The gypsies assent outwardly to the religion of the country where they are, whether Christian, Jew, or Mahometan. In their own language, which is a very strange one, there is no word for God, soul, or immortality, Mr. George Borrow spent several years among the Spanish gypsies, studying their character, language and ways. He says one of their sayings is, "Never pay any debts except those owing to your own kindred." This Mr. Borrow was so interested in this strange people that he translated the Bible into their vernacular, which is called the Gitano Version. It is now published by the British Foreign Bible Society. The gypsies believe in the doctrine of transmigration of souls, and for this reason will not eat eels, and various other animal foods.

There is no literature in the gypsy tongue worthy the name: they have no alphabet, and no ideas of education, a few rude ballads, some clannish dance songs, and a tangled mass of foolish tales being their heritage in this respect. Their language is supposed to be a near relation of the old Hindoo Sanskrit, but like the Jews, they have adopted many words and terms into their vocabulary from all the peoples where they have wandered. 

Here is a stanza from one of their ballads, which sets forth a leading trait of this people: 

"There runs a swine down yonder hill,

As fast as e'er he can; 

And as he runs, he crieth still, 

'Come, steal me, gypsy man.'"

In their own dialect, this would read, 

Paraquel luchipen abajo

Abillela un ba lichoro, 

Abillela a goli goli,

Ustilame Caloro.

The gypsy in his language would count ten thus: 

yek, dui, trin, shtar, pantsh, swb, efta, 

1  2  3  4  5  6  7

ochdo, ennia, desh. 

8   9  10

Not long after the gypsy hordes deluged Europe, very severe edicts were passed against them by different kingdoms. Being regarded as "wicked heathen and traffickers with Satan," different governments vied with each other in taking the severest measures to rid their realms of such a terrible nuisance. They were whipped, imprisoned, banished, hanged, drowned, and degraded in a variety of ways; but like the frogs of Egypt, there they were still.

At a later period, efforts were made by some of the German sovereigns to have them live in fixed habitations, become cultivators of the soil, and have their children educated. By a royal edict they were called New Bauern, that is, "new peasants." But these humane efforts were ineffectual in reclaiming these Ishmaelites from their strange life. Efforts were likewise made in England, nearly fifty years since, by a kind clergyman, to have them become civilized, and dwell in fixed residences, but with comparatively little effect.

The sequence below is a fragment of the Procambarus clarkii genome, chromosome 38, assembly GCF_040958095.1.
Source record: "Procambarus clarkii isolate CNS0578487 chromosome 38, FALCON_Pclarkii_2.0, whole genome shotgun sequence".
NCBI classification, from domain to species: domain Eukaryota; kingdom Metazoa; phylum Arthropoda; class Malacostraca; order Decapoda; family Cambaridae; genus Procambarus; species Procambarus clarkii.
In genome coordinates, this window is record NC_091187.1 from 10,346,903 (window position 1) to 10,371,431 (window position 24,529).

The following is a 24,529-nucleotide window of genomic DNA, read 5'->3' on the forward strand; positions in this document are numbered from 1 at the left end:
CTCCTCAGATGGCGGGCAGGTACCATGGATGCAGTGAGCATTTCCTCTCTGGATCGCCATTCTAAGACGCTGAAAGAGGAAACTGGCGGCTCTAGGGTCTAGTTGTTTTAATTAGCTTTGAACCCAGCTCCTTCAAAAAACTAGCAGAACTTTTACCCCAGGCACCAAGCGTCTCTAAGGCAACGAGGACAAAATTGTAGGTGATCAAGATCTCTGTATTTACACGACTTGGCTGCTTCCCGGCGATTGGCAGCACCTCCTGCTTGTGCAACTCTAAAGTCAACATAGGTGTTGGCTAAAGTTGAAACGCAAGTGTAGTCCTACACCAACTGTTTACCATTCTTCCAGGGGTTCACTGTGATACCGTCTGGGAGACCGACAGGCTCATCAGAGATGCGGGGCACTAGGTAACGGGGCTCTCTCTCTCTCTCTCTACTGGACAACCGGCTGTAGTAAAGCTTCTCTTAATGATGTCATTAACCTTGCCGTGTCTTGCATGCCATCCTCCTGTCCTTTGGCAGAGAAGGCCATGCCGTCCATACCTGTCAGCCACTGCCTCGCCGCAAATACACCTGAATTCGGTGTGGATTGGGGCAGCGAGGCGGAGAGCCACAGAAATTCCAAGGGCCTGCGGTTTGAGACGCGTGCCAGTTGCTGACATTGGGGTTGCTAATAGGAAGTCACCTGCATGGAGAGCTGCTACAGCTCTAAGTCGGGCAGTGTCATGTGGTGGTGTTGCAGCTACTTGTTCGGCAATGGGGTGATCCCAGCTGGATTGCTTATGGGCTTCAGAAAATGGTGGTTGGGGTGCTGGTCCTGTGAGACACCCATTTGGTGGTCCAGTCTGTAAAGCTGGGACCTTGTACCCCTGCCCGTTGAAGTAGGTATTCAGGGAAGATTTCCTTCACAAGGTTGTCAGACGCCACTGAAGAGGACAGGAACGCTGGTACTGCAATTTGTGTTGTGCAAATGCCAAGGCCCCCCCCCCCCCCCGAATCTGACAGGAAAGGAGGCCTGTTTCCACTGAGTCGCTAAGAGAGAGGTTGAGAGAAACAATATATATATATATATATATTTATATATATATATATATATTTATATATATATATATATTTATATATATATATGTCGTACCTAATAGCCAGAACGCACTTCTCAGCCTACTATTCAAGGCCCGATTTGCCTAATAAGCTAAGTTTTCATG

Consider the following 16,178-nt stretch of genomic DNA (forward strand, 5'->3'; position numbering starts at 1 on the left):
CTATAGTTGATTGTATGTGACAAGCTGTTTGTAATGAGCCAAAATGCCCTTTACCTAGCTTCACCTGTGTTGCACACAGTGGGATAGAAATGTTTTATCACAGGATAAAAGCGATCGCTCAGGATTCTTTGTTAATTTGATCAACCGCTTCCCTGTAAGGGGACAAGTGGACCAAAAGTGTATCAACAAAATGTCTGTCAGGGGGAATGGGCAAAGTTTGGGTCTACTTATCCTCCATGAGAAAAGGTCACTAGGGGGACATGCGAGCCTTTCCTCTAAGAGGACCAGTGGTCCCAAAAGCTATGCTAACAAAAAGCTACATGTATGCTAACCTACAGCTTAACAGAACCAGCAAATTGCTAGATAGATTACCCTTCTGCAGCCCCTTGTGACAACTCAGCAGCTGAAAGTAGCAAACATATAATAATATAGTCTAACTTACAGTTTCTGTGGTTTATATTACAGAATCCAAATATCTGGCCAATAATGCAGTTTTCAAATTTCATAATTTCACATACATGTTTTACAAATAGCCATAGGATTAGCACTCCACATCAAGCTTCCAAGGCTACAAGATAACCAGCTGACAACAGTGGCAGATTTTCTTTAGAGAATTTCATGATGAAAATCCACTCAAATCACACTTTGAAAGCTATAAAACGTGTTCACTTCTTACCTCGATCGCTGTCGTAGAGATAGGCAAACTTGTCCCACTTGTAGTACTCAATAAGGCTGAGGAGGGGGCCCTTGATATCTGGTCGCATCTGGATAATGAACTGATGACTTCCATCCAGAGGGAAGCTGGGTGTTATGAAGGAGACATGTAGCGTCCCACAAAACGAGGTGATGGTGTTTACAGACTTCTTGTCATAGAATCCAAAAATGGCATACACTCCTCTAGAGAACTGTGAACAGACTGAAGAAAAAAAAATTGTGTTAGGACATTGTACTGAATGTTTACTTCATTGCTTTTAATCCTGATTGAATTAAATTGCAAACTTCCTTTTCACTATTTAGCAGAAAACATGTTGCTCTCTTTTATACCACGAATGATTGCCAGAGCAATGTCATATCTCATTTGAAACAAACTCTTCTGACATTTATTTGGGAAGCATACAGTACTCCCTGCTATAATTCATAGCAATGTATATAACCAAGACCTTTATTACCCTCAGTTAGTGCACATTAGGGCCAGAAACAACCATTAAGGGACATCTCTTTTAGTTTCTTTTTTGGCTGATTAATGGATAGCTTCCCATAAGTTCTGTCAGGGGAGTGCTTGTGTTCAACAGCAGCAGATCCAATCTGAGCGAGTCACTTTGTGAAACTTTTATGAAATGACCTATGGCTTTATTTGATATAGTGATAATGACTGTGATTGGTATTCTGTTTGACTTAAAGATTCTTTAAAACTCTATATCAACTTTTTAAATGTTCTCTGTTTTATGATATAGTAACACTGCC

They still continue their nomadic life, and live in tribes as before. Even gypsy children brought up in Christian families, far from their clan, seem driven by some mysterious impulse to run away from their civilized homes as soon as a favorable opportunity presents itself.

The gypsies abound in royal titles, as queens, dukes, counts, etc. No later than 1878, Queen Victoria was received at Dunbar, Scotland, by a gypsy queen, of the Reynolds clan, "dressed in a black robe, with white silk trimmings, and over her head a yellow handkerchief." This gypsy queen had her attendants, who were attired in "purple velvet gowns and scarlet coats." During the same year, Matilda Stanley, the gypsy queen of the United States, was royally buried at Dayton, Ohio, by her followers.

Much more might be written about this strange people. But we close, by advising the reader never to deal with the gypsies, nor to encourage them in their unlawful life by allowing them to practice their sooth-saying arts for his benefit.




 Let this truth never be forgotten. By the 

proper education of the head, he will 

be taught what is good and what is 

evil, what is wise and what is foolish, 

what is right and what is wrong. By 

the proper education of the heart, he 

will be taught to love what is good, 

wise and right, and to hate what is 

evil, foolish and wrong. And by 

proper education of the hand, he will 

be enabled to supply his wants, and 

to assist those around him.


MAKE thy life one brave endeavor, one grand, sweet song.


ONE of the sweetest passages in the 

Bible is this: "Underneath are the 

everlasting arms." It is not often 

preached from; perhaps because it is 

felt to be so much richer and more 

touching than anything ministers can 

say about it. But what a vivid 

idea it gives of the divine support! 

God knoweth our feebleness. He 

remembers that we are dust.